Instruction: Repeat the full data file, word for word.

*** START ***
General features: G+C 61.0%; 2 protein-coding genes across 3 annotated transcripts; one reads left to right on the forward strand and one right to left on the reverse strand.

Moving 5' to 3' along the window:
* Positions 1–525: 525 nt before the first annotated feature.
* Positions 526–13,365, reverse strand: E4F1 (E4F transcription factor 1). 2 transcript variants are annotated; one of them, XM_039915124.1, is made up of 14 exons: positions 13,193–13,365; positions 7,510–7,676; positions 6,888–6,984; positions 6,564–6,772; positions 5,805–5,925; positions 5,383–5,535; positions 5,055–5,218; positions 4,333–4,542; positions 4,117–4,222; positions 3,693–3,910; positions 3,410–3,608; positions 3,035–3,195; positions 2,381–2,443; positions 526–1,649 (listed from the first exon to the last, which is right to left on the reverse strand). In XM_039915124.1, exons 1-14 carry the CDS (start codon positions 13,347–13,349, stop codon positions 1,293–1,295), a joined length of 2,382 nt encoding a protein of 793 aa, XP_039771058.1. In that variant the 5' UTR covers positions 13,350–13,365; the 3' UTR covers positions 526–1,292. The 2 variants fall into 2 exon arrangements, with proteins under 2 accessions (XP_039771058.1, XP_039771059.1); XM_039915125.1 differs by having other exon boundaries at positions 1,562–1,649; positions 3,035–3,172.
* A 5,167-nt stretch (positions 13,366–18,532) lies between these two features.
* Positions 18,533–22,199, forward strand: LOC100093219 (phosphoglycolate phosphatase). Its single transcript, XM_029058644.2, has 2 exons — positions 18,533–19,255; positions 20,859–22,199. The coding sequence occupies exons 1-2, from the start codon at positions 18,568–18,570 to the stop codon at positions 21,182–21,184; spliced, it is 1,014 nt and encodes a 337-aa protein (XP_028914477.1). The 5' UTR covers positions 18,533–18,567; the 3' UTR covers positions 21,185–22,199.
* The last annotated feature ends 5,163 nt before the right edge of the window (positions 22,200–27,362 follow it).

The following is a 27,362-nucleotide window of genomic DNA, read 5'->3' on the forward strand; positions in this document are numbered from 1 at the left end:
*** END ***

General features: G+C 61.0%; 2 protein-coding genes across 3 annotated transcripts; one reads left to right on the forward strand and one right to left on the reverse strand.

Moving 5' to 3' along the window:
* Positions 1–525: 525 nt before the first annotated feature.
* Positions 526–13,365, reverse strand: E4F1 (E4F transcription factor 1). 2 transcript variants are annotated; one of them, XM_039915124.1, is made up of 14 exons: positions 13,193–13,365; positions 7,510–7,676; positions 6,888–6,984; positions 6,564–6,772; positions 5,805–5,925; positions 5,383–5,535; positions 5,055–5,218; positions 4,333–4,542; positions 4,117–4,222; positions 3,693–3,910; positions 3,410–3,608; positions 3,035–3,195; positions 2,381–2,443; positions 526–1,649 (listed from the first exon to the last, which is right to left on the reverse strand). In XM_039915124.1, exons 1-14 carry the CDS (start codon positions 13,347–13,349, stop codon positions 1,293–1,295), a joined length of 2,382 nt encoding a protein of 793 aa, XP_039771058.1. In that variant the 5' UTR covers positions 13,350–13,365; the 3' UTR covers positions 526–1,292. The 2 variants fall into 2 exon arrangements, with proteins under 2 accessions (XP_039771058.1, XP_039771059.1); XM_039915125.1 differs by having other exon boundaries at positions 1,562–1,649; positions 3,035–3,172.
* A 5,167-nt stretch (positions 13,366–18,532) lies between these two features.
* Positions 18,533–22,199, forward strand: LOC100093219 (phosphoglycolate phosphatase). Its single transcript, XM_029058644.2, has 2 exons — positions 18,533–19,255; positions 20,859–22,199. The coding sequence occupies exons 1-2, from the start codon at positions 18,568–18,570 to the stop codon at positions 21,182–21,184; spliced, it is 1,014 nt and encodes a 337-aa protein (XP_028914477.1). The 5' UTR covers positions 18,533–18,567; the 3' UTR covers positions 21,185–22,199.
* The last annotated feature ends 5,163 nt before the right edge of the window (positions 22,200–27,362 follow it).

The following is a 27,362-nucleotide window of genomic DNA, read 5'->3' on the forward strand; positions in this document are numbered from 1 at the left end: